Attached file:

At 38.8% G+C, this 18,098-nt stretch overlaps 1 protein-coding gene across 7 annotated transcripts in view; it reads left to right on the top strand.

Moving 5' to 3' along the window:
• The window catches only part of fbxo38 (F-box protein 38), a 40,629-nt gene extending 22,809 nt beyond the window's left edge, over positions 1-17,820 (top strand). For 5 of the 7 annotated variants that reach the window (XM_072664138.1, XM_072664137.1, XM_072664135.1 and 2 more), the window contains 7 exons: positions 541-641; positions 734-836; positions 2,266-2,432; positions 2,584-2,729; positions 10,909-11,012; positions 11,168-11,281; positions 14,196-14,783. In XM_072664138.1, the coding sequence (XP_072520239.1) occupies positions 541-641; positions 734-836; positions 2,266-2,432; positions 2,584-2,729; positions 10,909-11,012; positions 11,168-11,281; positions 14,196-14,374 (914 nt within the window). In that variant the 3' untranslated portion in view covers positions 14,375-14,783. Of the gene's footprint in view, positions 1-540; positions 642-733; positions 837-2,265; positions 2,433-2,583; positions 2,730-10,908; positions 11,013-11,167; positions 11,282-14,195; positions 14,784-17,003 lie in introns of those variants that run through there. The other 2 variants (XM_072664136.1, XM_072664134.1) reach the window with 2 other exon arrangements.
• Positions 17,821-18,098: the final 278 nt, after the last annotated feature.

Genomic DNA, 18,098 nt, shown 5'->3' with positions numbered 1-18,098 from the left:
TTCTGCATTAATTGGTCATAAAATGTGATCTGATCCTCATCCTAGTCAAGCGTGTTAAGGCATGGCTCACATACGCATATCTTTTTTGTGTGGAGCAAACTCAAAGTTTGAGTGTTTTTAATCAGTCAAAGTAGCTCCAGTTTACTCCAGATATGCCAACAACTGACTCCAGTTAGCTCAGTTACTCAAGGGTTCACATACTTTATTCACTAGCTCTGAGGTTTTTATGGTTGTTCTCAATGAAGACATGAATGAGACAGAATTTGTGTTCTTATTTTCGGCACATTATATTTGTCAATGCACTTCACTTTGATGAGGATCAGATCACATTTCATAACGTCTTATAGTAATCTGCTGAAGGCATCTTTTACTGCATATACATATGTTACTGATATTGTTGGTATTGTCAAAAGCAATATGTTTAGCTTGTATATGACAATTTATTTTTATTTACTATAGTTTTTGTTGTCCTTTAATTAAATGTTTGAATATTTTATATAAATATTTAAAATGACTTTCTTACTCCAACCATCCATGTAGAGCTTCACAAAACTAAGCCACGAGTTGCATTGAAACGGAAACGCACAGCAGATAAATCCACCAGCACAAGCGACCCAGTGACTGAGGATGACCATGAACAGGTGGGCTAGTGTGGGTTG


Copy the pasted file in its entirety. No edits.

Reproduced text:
At 38.8% G+C, this 18,098-nt stretch overlaps 1 protein-coding gene across 7 annotated transcripts in view; it reads left to right on the top strand.

Moving 5' to 3' along the window:
• The window catches only part of fbxo38 (F-box protein 38), a 40,629-nt gene extending 22,809 nt beyond the window's left edge, over positions 1-17,820 (top strand). For 5 of the 7 annotated variants that reach the window (XM_072664138.1, XM_072664137.1, XM_072664135.1 and 2 more), the window contains 7 exons: positions 541-641; positions 734-836; positions 2,266-2,432; positions 2,584-2,729; positions 10,909-11,012; positions 11,168-11,281; positions 14,196-14,783. In XM_072664138.1, the coding sequence (XP_072520239.1) occupies positions 541-641; positions 734-836; positions 2,266-2,432; positions 2,584-2,729; positions 10,909-11,012; positions 11,168-11,281; positions 14,196-14,374 (914 nt within the window). In that variant the 3' untranslated portion in view covers positions 14,375-14,783. Of the gene's footprint in view, positions 1-540; positions 642-733; positions 837-2,265; positions 2,433-2,583; positions 2,730-10,908; positions 11,013-11,167; positions 11,282-14,195; positions 14,784-17,003 lie in introns of those variants that run through there. The other 2 variants (XM_072664136.1, XM_072664134.1) reach the window with 2 other exon arrangements.
• Positions 17,821-18,098: the final 278 nt, after the last annotated feature.

Genomic DNA, 18,098 nt, shown 5'->3' with positions numbered 1-18,098 from the left:
TTCTGCATTAATTGGTCATAAAATGTGATCTGATCCTCATCCTAGTCAAGCGTGTTAAGGCATGGCTCACATACGCATATCTTTTTTGTGTGGAGCAAACTCAAAGTTTGAGTGTTTTTAATCAGTCAAAGTAGCTCCAGTTTACTCCAGATATGCCAACAACTGACTCCAGTTAGCTCAGTTACTCAAGGGTTCACATACTTTATTCACTAGCTCTGAGGTTTTTATGGTTGTTCTCAATGAAGACATGAATGAGACAGAATTTGTGTTCTTATTTTCGGCACATTATATTTGTCAATGCACTTCACTTTGATGAGGATCAGATCACATTTCATAACGTCTTATAGTAATCTGCTGAAGGCATCTTTTACTGCATATACATATGTTACTGATATTGTTGGTATTGTCAAAAGCAATATGTTTAGCTTGTATATGACAATTTATTTTTATTTACTATAGTTTTTGTTGTCCTTTAATTAAATGTTTGAATATTTTATATAAATATTTAAAATGACTTTCTTACTCCAACCATCCATGTAGAGCTTCACAAAACTAAGCCACGAGTTGCATTGAAACGGAAACGCACAGCAGATAAATCCACCAGCACAAGCGACCCAGTGACTGAGGATGACCATGAACAGGTGGGCTAGTGTGGGTTG